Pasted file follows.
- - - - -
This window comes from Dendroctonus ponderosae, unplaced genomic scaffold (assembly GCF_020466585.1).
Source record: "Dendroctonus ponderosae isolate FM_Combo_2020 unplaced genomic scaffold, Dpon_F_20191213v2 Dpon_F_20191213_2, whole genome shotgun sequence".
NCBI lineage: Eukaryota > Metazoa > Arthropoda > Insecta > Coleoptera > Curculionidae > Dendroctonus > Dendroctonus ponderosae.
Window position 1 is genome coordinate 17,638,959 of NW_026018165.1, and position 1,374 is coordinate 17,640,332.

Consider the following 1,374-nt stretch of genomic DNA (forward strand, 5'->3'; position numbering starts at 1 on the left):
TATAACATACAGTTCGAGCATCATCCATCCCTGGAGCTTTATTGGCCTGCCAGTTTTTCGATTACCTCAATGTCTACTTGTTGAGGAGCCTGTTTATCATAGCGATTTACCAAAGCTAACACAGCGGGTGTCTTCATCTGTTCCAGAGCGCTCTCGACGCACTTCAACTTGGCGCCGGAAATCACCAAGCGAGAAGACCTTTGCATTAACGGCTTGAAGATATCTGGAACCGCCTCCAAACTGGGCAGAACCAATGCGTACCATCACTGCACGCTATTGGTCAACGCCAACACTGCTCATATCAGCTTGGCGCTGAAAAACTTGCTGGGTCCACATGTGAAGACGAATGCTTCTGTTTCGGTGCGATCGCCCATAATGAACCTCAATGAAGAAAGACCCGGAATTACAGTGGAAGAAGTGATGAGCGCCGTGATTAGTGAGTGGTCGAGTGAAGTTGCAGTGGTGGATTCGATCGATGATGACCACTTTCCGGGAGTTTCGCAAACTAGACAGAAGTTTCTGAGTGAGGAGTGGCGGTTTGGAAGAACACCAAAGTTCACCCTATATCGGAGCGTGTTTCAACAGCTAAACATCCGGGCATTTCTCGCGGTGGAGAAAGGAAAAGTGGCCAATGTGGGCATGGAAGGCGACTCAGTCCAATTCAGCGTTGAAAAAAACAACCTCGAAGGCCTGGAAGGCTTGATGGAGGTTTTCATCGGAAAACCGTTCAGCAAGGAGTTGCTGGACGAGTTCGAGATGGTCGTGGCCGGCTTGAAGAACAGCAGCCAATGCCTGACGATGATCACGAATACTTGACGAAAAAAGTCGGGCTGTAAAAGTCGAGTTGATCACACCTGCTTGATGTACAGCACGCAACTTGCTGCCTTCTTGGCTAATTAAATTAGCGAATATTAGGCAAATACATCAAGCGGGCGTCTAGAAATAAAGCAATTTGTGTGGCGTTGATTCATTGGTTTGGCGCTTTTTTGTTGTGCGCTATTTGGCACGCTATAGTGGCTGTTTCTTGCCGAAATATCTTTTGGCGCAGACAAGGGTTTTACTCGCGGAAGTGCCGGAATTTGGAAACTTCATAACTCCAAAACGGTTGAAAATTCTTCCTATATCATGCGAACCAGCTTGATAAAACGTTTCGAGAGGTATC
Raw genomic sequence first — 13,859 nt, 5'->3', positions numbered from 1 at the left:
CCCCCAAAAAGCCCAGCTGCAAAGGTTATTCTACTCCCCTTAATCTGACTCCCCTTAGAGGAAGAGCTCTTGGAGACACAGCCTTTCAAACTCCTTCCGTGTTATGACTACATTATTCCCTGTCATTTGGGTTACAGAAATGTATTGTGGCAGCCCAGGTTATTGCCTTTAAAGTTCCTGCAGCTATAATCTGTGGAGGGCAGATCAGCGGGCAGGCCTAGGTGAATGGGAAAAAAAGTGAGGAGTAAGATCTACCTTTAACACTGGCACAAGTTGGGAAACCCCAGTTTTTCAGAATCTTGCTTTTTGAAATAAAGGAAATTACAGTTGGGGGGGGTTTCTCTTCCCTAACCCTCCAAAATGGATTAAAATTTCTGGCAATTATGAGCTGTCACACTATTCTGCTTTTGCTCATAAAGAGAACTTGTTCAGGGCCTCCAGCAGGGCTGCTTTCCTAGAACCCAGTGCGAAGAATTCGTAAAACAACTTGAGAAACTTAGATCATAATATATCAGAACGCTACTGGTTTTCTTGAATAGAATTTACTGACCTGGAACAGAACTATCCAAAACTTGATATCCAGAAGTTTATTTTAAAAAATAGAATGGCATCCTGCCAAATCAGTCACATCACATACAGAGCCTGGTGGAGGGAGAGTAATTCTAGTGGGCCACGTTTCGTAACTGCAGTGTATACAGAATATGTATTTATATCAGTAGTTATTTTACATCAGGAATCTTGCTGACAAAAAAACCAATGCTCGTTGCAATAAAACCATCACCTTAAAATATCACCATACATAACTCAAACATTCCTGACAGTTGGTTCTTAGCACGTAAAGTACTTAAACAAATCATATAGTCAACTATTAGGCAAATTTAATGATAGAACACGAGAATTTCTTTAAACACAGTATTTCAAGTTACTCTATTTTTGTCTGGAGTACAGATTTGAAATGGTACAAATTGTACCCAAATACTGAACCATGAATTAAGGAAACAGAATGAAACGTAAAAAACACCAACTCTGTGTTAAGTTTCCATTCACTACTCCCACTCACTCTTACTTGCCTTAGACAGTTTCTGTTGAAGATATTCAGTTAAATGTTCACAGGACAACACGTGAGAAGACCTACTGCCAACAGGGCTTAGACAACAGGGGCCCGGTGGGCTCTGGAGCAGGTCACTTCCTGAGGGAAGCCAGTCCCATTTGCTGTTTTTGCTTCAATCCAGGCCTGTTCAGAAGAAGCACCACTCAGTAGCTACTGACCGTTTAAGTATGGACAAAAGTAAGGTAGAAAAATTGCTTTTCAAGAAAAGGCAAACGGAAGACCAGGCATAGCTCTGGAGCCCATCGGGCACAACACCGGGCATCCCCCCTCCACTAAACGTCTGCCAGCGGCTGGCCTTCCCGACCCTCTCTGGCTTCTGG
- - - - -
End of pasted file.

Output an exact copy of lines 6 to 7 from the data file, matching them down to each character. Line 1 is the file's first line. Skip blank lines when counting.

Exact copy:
TATAACATACAGTTCGAGCATCATCCATCCCTGGAGCTTTATTGGCCTGCCAGTTTTTCGATTACCTCAATGTCTACTTGTTGAGGAGCCTGTTTATCATAGCGATTTACCAAAGCTAACACAGCGGGTGTCTTCATCTGTTCCAGAGCGCTCTCGACGCACTTCAACTTGGCGCCGGAAATCACCAAGCGAGAAGACCTTTGCATTAACGGCTTGAAGATATCTGGAACCGCCTCCAAACTGGGCAGAACCAATGCGTACCATCACTGCACGCTATTGGTCAACGCCAACACTGCTCATATCAGCTTGGCGCTGAAAAACTTGCTGGGTCCACATGTGAAGACGAATGCTTCTGTTTCGGTGCGATCGCCCATAATGAACCTCAATGAAGAAAGACCCGGAATTACAGTGGAAGAAGTGATGAGCGCCGTGATTAGTGAGTGGTCGAGTGAAGTTGCAGTGGTGGATTCGATCGATGATGACCACTTTCCGGGAGTTTCGCAAACTAGACAGAAGTTTCTGAGTGAGGAGTGGCGGTTTGGAAGAACACCAAAGTTCACCCTATATCGGAGCGTGTTTCAACAGCTAAACATCCGGGCATTTCTCGCGGTGGAGAAAGGAAAAGTGGCCAATGTGGGCATGGAAGGCGACTCAGTCCAATTCAGCGTTGAAAAAAACAACCTCGAAGGCCTGGAAGGCTTGATGGAGGTTTTCATCGGAAAACCGTTCAGCAAGGAGTTGCTGGACGAGTTCGAGATGGTCGTGGCCGGCTTGAAGAACAGCAGCCAATGCCTGACGATGATCACGAATACTTGACGAAAAAAGTCGGGCTGTAAAAGTCGAGTTGATCACACCTGCTTGATGTACAGCACGCAACTTGCTGCCTTCTTGGCTAATTAAATTAGCGAATATTAGGCAAATACATCAAGCGGGCGTCTAGAAATAAAGCAATTTGTGTGGCGTTGATTCATTGGTTTGGCGCTTTTTTGTTGTGCGCTATTTGGCACGCTATAGTGGCTGTTTCTTGCCGAAATATCTTTTGGCGCAGACAAGGGTTTTACTCGCGGAAGTGCCGGAATTTGGAAACTTCATAACTCCAAAACGGTTGAAAATTCTTCCTATATCATGCGAACCAGCTTGATAAAACGTTTCGAGAGGTATC
Raw genomic sequence first — 13,859 nt, 5'->3', positions numbered from 1 at the left: